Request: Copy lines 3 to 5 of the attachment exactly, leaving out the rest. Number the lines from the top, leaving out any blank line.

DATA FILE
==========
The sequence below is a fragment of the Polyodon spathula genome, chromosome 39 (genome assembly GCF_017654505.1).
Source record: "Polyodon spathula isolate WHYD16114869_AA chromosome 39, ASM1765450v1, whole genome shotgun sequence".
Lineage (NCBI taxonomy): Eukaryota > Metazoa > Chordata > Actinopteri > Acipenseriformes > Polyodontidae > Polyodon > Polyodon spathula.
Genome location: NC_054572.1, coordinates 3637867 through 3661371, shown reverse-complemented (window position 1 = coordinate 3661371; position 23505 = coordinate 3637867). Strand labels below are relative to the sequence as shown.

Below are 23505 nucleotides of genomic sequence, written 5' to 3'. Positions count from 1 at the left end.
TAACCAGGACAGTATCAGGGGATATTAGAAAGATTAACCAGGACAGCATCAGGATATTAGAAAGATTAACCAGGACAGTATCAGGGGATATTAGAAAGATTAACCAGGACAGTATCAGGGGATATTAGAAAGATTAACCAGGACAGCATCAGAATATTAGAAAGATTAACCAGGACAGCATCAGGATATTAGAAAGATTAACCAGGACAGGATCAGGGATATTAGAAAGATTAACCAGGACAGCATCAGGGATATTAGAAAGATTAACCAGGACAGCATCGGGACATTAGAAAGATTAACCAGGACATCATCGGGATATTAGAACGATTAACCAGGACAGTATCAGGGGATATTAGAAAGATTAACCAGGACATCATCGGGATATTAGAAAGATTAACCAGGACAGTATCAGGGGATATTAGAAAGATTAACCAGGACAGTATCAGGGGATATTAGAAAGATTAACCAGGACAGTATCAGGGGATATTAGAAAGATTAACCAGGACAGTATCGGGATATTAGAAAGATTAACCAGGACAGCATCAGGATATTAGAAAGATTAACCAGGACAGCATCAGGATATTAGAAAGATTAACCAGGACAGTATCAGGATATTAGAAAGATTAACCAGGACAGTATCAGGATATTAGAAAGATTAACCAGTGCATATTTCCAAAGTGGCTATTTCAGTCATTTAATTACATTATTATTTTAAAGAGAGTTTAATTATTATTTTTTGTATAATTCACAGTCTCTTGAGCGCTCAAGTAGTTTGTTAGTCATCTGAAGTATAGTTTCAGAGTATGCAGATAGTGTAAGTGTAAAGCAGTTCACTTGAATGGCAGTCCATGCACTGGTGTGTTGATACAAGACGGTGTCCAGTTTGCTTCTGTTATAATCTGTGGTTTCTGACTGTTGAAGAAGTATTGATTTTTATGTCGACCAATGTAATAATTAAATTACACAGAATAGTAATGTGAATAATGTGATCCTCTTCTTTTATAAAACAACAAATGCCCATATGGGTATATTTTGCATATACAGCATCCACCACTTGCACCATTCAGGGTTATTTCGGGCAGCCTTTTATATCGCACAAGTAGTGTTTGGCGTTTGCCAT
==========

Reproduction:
Lineage (NCBI taxonomy): Eukaryota > Metazoa > Chordata > Actinopteri > Acipenseriformes > Polyodontidae > Polyodon > Polyodon spathula.
Genome location: NC_054572.1, coordinates 3637867 through 3661371, shown reverse-complemented (window position 1 = coordinate 3661371; position 23505 = coordinate 3637867). Strand labels below are relative to the sequence as shown.

Below are 23505 nucleotides of genomic sequence, written 5' to 3'. Positions count from 1 at the left end.